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Your comment reads as if you are simply looking to gamble and want to find an alternative to betting on horse racing. I strongly urge you not to especially if you go to leveraged or binary products because you are likely to lose everything.

You ask if you could make £100 per week. That’s £5000 a year and at 5% return that means you are investing £100,000. Are you considering investing £100,000?

Do not start fx gambling/trading as an alternative to horse racing.

You say that you feel that horse race betting there are variables you can’t measure/assess (ie the condition of the horse 10 minutes before the race or if something happens to affect the horse). There are even more variables that you have no idea about if you are trying to day trade stock or fx.

You appear to have ignored my suggestion of open a test account that will allow you to trade with imaginary money as a trial. Trying to start with £40 real money is a bad idea not least because good stock investing relies on having some diversity and risk management and that’s not possible with £40. Thus open a trial account with imaginary/virtual money (say £1000) and after 3 months see what you’ve learnt.

You mention bollinger bands and rsi. Chart analysis is a significant part of my own investing but it took me a very long time to develop my chart analysis. There are many indicators and no one indicator will give you anything like a clear set of signals. Also many indicators including bollinger and rsi are lagging meaning they are reflecting the past. If there was a magic indicator that reliably told you when to buy and sell then everyone would be millionaires. You seem to be looking for a quick betting fix to replace horse race betting and I strongly urge you not to.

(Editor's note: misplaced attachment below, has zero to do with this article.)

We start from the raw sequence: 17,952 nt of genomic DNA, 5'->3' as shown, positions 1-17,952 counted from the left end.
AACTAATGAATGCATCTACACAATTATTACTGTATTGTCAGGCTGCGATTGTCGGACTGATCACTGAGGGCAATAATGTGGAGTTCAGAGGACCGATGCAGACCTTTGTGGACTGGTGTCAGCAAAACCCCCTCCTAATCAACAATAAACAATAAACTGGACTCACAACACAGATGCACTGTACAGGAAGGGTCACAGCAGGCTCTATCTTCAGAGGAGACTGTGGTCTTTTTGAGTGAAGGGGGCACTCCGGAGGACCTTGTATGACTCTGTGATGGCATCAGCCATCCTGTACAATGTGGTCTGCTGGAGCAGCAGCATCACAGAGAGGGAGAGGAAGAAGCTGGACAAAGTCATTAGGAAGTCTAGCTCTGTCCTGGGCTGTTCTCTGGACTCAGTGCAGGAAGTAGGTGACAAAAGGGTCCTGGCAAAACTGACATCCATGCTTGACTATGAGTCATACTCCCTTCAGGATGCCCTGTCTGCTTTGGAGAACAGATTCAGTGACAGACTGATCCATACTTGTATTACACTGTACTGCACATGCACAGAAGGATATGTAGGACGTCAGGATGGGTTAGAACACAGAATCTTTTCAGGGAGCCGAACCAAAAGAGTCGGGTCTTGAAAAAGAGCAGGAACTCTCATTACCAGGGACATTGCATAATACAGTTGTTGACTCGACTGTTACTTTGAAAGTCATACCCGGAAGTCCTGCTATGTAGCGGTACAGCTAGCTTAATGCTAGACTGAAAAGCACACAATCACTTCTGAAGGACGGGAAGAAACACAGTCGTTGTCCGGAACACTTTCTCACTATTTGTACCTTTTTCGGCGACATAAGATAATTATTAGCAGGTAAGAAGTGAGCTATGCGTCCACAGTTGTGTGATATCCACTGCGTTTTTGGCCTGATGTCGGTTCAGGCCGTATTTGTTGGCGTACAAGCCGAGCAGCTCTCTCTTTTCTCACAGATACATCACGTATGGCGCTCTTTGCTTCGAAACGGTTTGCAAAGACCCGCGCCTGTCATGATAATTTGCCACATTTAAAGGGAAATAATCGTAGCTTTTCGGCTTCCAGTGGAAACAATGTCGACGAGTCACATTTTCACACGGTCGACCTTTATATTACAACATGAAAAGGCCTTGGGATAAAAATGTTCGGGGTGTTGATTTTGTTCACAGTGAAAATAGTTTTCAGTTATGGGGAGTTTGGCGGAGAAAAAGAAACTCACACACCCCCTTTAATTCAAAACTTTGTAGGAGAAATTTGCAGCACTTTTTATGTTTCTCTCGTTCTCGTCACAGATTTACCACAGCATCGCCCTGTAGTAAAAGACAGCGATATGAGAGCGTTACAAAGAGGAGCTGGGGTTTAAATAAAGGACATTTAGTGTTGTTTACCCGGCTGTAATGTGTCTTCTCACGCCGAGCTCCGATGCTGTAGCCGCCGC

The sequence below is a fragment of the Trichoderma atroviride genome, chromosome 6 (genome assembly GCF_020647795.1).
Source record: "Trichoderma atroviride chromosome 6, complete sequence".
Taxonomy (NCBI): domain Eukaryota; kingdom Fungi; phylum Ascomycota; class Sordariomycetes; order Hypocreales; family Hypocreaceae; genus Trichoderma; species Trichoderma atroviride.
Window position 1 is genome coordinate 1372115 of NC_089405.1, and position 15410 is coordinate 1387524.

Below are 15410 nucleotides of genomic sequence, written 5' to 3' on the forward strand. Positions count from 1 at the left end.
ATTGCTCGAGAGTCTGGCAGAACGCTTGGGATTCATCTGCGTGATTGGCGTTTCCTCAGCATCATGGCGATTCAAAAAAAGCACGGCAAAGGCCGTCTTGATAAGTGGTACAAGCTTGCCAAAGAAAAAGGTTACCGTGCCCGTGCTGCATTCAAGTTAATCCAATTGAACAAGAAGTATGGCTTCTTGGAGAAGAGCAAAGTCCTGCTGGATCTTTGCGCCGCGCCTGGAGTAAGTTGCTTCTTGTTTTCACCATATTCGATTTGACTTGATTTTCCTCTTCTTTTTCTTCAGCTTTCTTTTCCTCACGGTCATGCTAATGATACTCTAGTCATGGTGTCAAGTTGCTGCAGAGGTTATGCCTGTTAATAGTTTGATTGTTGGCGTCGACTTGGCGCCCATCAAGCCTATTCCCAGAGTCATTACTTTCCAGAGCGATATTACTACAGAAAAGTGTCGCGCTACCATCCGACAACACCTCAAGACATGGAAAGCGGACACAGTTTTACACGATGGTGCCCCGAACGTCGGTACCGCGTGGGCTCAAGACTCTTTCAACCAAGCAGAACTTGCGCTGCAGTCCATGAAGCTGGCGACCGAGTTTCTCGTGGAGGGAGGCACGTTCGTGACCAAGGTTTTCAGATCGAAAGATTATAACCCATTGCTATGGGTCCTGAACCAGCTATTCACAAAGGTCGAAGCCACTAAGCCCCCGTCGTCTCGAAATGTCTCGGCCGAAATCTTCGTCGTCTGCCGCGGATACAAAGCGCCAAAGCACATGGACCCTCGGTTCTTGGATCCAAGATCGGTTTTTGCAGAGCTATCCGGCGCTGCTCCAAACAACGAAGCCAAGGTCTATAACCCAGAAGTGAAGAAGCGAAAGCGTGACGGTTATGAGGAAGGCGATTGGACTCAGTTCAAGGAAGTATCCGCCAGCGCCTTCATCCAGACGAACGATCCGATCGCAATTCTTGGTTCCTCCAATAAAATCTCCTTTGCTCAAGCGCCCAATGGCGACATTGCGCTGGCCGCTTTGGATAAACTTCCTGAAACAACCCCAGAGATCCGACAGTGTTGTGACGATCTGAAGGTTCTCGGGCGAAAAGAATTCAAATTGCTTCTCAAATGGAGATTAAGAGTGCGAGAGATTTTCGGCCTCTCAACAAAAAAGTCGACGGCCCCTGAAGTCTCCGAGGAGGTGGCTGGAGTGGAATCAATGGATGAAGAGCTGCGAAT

That said I am happy to try to answer any questions.


I make exactly what I claim I’ll have you know.

Nothing :joy:

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I’ve so far thrown 4K at it on ISA and not impressed so far at all!

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Sorry it came across like that WakeMeUp. I have taken your advice and opened an account and I’m now looking for resources to understand how to begin learning to use it.

Regarding Betfair I think maybe our interpretation of words is different, I don’t see it as betting as I get the same profit (or loss if done badly) no matter which horse wins. I have often made my small profit (or loss if I have messed up) before the race has even started. Sometimes 4 hours before on a swing trade. So the ‘bet’ is whether I can understand how the odds will go and take the appropriate actions. I can place stop losses etc to minimise loss.

I appreciate what you say about the factors that influence other money markets being more complex.